The writing style is most unusual – it uses a third-person testimonial, withPereira”maintaining” (in another translation “declaring”) its narrative throughout. The phrase is used for both the significant and the mundane. The first chapter opens with “Pereira maintains he met him one summer’s day.” In contrast, the second chapter begins, “In the afternoon the weather changed,Pereira maintains.” This suggests a statement made under pressure from opponents, yet what Pereira maintains can be the wiping of his brow, or simply, “In the afternoon the weather changed, Pereira maintains”. This absurdity both endears and unsettles.

Confusingly, I was looking through the 1000 must-read books before you die list and I remembered a book title that says Pereira Declares. I was supposing that Tabucchi has written a sequel to Pereira Maintains, so it pays to google up and found out that: Confusingly, when the book was first published in the U.S. in 1996 it carried the title Pereira Declares: A Testimony and it used “declares” instead of “maintains.” Both versions however use a translation by Patrick Creagh.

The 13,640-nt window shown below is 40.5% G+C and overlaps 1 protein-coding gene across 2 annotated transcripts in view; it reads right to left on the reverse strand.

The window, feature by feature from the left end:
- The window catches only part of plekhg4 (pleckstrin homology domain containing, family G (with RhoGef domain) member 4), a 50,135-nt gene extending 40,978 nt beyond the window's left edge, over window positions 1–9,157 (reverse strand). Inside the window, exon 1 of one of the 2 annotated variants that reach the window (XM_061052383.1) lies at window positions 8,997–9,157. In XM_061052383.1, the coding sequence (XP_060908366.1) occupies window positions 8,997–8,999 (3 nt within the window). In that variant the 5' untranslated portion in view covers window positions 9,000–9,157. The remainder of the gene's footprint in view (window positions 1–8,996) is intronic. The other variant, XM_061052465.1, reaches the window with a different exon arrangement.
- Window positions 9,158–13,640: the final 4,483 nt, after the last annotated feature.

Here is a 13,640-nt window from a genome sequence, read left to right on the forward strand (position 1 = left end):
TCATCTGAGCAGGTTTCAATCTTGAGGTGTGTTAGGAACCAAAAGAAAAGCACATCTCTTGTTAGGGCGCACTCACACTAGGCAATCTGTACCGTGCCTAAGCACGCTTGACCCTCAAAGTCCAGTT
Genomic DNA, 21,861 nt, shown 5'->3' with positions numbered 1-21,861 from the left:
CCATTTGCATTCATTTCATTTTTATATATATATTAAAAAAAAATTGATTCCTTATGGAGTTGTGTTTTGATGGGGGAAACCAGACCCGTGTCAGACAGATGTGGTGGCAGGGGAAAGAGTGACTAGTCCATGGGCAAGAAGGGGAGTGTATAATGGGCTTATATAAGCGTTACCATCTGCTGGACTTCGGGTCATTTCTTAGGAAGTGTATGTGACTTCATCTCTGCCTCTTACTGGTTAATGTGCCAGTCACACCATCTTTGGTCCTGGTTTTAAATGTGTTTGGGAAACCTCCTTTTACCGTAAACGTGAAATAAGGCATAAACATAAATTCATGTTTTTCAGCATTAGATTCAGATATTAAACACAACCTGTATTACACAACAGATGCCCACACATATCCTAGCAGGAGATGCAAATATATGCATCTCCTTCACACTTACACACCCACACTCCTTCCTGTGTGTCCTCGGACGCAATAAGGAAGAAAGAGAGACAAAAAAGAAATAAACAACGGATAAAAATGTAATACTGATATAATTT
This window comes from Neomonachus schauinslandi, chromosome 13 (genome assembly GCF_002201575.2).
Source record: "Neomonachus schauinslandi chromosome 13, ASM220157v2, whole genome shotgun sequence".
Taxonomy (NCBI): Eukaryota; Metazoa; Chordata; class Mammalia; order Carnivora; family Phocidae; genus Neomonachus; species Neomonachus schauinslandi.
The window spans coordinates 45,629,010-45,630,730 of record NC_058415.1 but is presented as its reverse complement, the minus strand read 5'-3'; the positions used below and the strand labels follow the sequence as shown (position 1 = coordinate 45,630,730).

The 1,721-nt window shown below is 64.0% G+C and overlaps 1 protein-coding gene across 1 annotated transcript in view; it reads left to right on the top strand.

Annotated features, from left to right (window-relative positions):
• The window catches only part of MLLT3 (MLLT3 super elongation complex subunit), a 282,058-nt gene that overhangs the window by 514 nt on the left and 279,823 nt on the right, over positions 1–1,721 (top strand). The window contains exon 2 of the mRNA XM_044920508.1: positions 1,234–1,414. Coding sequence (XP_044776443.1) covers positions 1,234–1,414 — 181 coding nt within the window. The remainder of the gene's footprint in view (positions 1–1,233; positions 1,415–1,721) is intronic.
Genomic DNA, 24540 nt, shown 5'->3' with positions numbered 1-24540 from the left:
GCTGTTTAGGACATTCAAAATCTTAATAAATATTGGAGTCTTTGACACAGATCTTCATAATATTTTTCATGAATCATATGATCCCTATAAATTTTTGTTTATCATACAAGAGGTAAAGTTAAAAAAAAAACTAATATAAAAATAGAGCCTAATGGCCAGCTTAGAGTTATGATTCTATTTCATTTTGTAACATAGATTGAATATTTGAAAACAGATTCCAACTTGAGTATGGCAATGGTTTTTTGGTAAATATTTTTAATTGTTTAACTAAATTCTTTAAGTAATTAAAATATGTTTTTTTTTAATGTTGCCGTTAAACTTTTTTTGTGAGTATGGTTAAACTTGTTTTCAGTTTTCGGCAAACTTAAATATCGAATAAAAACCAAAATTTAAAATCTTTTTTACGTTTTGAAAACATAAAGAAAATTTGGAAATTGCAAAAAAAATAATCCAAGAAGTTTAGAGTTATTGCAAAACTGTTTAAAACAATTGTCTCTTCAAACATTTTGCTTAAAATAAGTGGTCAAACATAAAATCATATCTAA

Pereira Maintains is less than 195 pages. It is very readable and if you are one that likes to read deep into every line and spot the significance political nuances in its undertone, you will love the book. I like it just enough on the mention of the multiple selves and another tick off from 1000 must-read books before you die list.


Paperback. Publisher: Canongate 2011, originally published in Italian in 1994 Sostiene PereiraLength: 195 pages; Setting: Lisbon, Portugal. Source: Reading Library copy. Finished reading on the 18th May 2012.

Other views: The asylum

About the writer: